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Reuters thinks Robert De Niro calling Trump 'totally nuts' is worthy of top story status
How the media decides an election.
My issue here is with Reuters, not with De Niro. I don't agree with De Niro, but if he wants to say what he thinks, hey. Knock yourself out, Bobby. You have as much right as me or anyone else. Nor do I care that he did it at an event that was supposed to be all about film awards and not politics. Whatever. It's on your mind, say it. Be who you are.
The news judgment of Reuters is another matter entirely. I don't care how much of a A-list star De Niro is. His opinion about Trump is not newsworthy, and it is certainly not worthy of being played as one of the day's top stories. Yet here we are:
U.S. actor and producer Robert De Niro said on Saturday that U.S. Republican presidential candidate Donald Trump should not run for president because he was "totally nuts".
Trump, a billionaire businessman seeking his first public office, has courted controversy with a string of inflammatory statements about his main opponent Hillary Clinton, guns, Mexicans, Muslims and war veterans, among others.
De Niro made the comments to a Sarajevo audience as he presented a digital version of Martin Scorsese's film "Taxi Driver", in which he starred, to mark its 40th anniversary.
"I don't know, it's crazy that people like Donald Trump ..., he shouldn't even be where he is, so God help us," De Niro said to wide applause in the Sarajevo National Theater.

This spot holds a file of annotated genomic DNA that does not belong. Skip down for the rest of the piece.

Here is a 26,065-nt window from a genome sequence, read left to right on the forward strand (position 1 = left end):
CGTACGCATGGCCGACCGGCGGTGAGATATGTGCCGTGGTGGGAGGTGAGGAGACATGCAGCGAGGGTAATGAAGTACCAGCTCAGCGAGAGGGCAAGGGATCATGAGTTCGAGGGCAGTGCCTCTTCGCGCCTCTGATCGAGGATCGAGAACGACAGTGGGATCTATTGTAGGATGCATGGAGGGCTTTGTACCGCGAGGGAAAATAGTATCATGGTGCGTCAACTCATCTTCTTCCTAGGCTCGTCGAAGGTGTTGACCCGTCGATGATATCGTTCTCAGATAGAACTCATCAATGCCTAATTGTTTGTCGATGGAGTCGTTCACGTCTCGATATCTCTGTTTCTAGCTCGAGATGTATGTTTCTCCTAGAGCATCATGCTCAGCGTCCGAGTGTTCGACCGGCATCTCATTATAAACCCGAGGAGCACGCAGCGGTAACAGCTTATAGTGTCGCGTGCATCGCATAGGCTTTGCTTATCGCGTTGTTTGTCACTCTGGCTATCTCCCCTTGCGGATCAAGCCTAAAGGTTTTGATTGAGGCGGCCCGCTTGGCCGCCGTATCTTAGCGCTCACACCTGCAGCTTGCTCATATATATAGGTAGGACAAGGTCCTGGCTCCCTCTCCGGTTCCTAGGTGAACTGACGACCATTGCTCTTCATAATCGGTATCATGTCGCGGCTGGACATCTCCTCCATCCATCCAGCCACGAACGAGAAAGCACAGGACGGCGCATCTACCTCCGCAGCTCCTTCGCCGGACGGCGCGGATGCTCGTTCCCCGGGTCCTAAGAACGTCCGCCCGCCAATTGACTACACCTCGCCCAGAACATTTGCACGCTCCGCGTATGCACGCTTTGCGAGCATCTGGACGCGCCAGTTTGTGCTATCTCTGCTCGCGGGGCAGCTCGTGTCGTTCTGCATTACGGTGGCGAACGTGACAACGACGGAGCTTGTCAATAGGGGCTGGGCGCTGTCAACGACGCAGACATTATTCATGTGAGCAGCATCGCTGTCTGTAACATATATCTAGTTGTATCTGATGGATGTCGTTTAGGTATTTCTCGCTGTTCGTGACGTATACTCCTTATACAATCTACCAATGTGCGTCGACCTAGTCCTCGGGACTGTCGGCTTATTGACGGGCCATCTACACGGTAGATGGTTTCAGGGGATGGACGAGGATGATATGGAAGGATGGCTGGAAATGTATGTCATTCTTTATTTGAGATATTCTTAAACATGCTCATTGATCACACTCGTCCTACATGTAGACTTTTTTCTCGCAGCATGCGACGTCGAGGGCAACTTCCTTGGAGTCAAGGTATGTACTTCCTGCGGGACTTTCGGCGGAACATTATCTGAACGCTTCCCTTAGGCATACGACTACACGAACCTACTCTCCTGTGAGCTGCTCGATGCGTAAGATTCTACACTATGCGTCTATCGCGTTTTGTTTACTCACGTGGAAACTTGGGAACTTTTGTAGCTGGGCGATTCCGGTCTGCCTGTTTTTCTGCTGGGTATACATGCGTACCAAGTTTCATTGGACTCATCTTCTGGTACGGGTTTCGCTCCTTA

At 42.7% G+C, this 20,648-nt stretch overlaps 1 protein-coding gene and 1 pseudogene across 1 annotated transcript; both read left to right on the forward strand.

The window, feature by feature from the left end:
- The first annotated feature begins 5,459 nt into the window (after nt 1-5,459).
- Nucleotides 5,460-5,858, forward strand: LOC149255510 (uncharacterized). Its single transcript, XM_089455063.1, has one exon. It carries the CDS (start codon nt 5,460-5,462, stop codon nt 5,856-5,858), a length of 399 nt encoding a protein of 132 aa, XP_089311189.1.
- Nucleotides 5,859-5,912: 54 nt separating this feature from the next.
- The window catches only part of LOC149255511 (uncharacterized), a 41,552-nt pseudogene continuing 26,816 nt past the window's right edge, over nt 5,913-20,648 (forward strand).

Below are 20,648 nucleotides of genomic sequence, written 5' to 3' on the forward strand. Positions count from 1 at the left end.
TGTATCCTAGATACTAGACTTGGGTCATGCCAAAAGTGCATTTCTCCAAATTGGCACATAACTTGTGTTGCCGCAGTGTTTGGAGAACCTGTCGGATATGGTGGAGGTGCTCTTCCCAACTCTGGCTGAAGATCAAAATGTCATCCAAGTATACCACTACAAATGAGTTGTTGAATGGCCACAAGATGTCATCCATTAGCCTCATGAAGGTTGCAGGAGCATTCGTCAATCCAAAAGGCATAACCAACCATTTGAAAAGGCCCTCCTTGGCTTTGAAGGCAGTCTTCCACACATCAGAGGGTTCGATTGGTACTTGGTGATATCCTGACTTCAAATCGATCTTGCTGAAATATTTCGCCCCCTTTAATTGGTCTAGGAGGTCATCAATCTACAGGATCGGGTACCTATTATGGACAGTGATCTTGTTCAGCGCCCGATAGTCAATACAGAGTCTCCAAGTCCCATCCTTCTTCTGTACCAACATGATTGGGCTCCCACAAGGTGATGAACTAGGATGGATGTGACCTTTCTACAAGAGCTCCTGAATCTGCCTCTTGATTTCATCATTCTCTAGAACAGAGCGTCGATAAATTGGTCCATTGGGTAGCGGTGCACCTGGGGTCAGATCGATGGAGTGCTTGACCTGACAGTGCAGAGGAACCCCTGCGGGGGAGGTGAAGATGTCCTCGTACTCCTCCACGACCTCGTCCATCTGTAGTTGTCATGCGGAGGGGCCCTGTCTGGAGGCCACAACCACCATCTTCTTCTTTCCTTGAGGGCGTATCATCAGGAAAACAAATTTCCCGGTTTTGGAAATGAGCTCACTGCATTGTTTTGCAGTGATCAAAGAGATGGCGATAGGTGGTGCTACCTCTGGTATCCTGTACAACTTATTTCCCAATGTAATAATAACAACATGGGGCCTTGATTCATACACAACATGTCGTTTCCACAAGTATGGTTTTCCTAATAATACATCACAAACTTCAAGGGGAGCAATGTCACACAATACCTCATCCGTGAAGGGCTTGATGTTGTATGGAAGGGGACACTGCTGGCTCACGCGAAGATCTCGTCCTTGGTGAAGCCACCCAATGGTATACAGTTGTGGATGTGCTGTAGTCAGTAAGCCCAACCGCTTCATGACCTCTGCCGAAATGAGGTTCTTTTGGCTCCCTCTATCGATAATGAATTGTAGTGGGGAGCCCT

"What he's been saying is really totally crazy, ridiculous ... he is totally nuts."
"But I think now they are really starting to push back, the media ... finally they are starting to say: Come on Donald, this is ridiculous, this is nuts, this is insane," De Niro said.
Uh no, the media are not "starting to push back." The media are in all-out war mode against Trump, and they're using the musings of public figures like De Niro to concoct excuses for more negative headlines about Trump. I spotted this story in the Reuters RSS feed that's generated on my custom home page. Check the positioning of the story on Reuters's feed:
Top story. Ahead of an update on the coup in Turkey. Ahead of the Olympics. Ahead of the latest developments in Afghanistan. Yep. A movie actor offering his completely uninformed opinion about the sanity of a man he doesn't know. There's your lead story.
And the reason that's the lead story is simple: The media's number one narrative at the moment is "Donald Trump is evil, insane and a threat to the republic." Anything that fits with this narrative becomes an instant top headline, even if it's nothing more than someone who has no idea mouthing the same notions.
If the opinions of movie actors about the candidates were truly news, where are all the headlines about Jon Voight's takedown of Hillary? Google it and you'll find a few stories - mainly on web-only outlets - but certainly nothing on the level of top story on Reuters.
This is how the media intend to deliver the presidency to Hillary. It's in the way they report stories, but even more so, it's in what they decide is news. You can always find people who are willing to trash a candidate. Good news judgment would suggest that this is rarely worth a story, especially when the person doing the trashing has no particular knowledge to back up his trashing. But that news judgment is out the window this year. The goal of the media is to generate as many anti-Trump headlines as possible, and it doesn't matter if the actual story is really worthy of being a story.
They want to reinforce in your mind that Trump is dangerous, unhinged, etc., while minimizing your understanding of how corrupt, dishonest and incompetent Hillary is.
The current state of the polls suggests the strategy is working pretty well at the moment. Someone had better figure out a way to combat it effectively, and that means more than just complaining about how unfair it is. Or else we're going to end up with the most corrupt individual this nation's political scene has ever encountered in full possession of the powers of the presidency.